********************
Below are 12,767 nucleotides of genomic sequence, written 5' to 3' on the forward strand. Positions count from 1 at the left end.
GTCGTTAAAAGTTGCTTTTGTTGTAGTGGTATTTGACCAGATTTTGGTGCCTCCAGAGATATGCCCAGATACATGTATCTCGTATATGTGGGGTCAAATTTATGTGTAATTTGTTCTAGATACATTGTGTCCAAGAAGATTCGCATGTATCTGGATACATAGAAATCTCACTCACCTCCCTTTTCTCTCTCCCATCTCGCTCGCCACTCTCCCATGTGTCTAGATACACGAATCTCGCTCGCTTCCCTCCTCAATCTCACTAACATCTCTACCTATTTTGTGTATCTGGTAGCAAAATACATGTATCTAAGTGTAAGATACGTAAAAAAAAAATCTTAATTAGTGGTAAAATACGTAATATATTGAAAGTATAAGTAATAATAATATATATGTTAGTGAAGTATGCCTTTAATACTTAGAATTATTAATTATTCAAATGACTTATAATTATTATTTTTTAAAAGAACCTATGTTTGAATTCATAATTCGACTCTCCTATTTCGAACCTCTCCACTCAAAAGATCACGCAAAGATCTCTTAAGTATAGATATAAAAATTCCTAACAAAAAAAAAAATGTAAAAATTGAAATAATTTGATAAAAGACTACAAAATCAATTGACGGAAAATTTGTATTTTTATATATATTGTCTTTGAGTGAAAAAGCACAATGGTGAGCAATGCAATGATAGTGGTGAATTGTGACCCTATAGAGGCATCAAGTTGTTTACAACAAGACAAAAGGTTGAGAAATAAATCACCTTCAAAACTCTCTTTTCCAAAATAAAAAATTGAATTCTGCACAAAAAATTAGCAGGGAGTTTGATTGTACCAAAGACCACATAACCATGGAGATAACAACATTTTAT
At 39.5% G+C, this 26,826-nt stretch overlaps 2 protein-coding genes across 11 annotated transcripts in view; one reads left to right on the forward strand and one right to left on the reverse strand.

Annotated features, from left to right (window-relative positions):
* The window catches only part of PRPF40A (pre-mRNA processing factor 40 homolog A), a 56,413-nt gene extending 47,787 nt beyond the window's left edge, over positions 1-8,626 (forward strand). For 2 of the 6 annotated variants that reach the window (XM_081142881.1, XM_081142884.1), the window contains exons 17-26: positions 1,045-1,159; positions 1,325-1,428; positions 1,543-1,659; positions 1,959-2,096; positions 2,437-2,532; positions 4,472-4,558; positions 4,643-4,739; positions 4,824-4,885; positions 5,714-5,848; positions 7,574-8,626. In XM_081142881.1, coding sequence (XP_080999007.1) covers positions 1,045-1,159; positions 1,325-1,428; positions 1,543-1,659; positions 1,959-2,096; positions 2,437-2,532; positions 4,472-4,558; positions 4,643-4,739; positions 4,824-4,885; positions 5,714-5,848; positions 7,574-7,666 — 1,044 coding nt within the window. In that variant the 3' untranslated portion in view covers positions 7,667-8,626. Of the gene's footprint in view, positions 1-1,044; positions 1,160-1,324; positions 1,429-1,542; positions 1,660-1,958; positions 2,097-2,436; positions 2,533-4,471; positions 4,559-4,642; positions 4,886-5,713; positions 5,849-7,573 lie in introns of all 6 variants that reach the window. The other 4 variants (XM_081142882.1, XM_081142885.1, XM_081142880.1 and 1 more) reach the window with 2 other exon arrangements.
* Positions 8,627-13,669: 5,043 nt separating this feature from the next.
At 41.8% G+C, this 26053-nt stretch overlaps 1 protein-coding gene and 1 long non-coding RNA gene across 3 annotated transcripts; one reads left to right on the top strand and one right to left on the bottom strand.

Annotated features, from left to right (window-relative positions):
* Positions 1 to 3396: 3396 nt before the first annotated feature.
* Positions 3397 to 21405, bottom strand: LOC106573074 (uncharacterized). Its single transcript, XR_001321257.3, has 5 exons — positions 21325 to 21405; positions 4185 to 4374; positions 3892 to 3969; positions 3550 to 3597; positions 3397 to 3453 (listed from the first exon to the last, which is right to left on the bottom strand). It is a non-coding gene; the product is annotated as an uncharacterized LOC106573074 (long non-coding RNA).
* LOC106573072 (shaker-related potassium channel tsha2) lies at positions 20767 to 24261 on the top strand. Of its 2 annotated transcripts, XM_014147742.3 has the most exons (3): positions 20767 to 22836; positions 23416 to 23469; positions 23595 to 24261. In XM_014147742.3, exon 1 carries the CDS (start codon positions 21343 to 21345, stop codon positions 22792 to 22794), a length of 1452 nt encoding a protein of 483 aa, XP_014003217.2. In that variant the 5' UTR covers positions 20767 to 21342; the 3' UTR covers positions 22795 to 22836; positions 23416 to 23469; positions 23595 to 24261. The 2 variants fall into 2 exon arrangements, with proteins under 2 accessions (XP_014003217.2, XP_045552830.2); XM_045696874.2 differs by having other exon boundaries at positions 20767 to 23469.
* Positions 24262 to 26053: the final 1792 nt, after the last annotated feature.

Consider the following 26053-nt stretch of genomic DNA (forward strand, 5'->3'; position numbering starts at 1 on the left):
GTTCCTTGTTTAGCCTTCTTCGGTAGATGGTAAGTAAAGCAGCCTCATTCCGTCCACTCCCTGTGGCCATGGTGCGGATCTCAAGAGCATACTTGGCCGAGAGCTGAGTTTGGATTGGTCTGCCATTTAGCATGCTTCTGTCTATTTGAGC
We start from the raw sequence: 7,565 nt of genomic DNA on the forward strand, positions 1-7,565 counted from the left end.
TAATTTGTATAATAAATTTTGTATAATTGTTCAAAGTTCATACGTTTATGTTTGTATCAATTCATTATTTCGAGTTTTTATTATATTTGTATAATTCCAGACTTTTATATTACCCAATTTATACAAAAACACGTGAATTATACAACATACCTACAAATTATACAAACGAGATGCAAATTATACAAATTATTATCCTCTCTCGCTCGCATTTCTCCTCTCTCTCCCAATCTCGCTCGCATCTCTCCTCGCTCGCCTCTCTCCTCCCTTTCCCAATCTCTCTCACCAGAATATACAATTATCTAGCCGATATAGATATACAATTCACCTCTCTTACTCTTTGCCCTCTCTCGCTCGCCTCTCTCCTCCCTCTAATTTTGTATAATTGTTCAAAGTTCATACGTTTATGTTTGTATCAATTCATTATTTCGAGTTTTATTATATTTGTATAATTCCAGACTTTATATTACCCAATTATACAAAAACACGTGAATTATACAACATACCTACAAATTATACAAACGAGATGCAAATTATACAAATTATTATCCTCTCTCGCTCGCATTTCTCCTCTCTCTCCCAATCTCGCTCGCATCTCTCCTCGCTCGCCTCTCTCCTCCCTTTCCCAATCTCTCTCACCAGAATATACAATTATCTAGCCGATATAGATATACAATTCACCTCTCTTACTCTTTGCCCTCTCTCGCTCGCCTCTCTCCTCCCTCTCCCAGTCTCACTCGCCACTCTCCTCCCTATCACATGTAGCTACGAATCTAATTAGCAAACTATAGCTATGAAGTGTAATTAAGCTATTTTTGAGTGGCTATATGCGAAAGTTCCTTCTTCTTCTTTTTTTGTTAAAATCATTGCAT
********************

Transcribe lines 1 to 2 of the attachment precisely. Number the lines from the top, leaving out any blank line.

Below are 12,767 nucleotides of genomic sequence, written 5' to 3' on the forward strand. Positions count from 1 at the left end.
GTCGTTAAAAGTTGCTTTTGTTGTAGTGGTATTTGACCAGATTTTGGTGCCTCCAGAGATATGCCCAGATACATGTATCTCGTATATGTGGGGTCAAATTTATGTGTAATTTGTTCTAGATACATTGTGTCCAAGAAGATTCGCATGTATCTGGATACATAGAAATCTCACTCACCTCCCTTTTCTCTCTCCCATCTCGCTCGCCACTCTCCCATGTGTCTAGATACACGAATCTCGCTCGCTTCCCTCCTCAATCTCACTAACATCTCTACCTATTTTGTGTATCTGGTAGCAAAATACATGTATCTAAGTGTAAGATACGTAAAAAAAAAATCTTAATTAGTGGTAAAATACGTAATATATTGAAAGTATAAGTAATAATAATATATATGTTAGTGAAGTATGCCTTTAATACTTAGAATTATTAATTATTCAAATGACTTATAATTATTATTTTTTAAAAGAACCTATGTTTGAATTCATAATTCGACTCTCCTATTTCGAACCTCTCCACTCAAAAGATCACGCAAAGATCTCTTAAGTATAGATATAAAAATTCCTAACAAAAAAAAAAATGTAAAAATTGAAATAATTTGATAAAAGACTACAAAATCAATTGACGGAAAATTTGTATTTTTATATATATTGTCTTTGAGTGAAAAAGCACAATGGTGAGCAATGCAATGATAGTGGTGAATTGTGACCCTATAGAGGCATCAAGTTGTTTACAACAAGACAAAAGGTTGAGAAATAAATCACCTTCAAAACTCTCTTTTCCAAAATAAAAAATTGAATTCTGCACAAAAAATTAGCAGGGAGTTTGATTGTACCAAAGACCACATAACCATGGAGATAACAACATTTTAT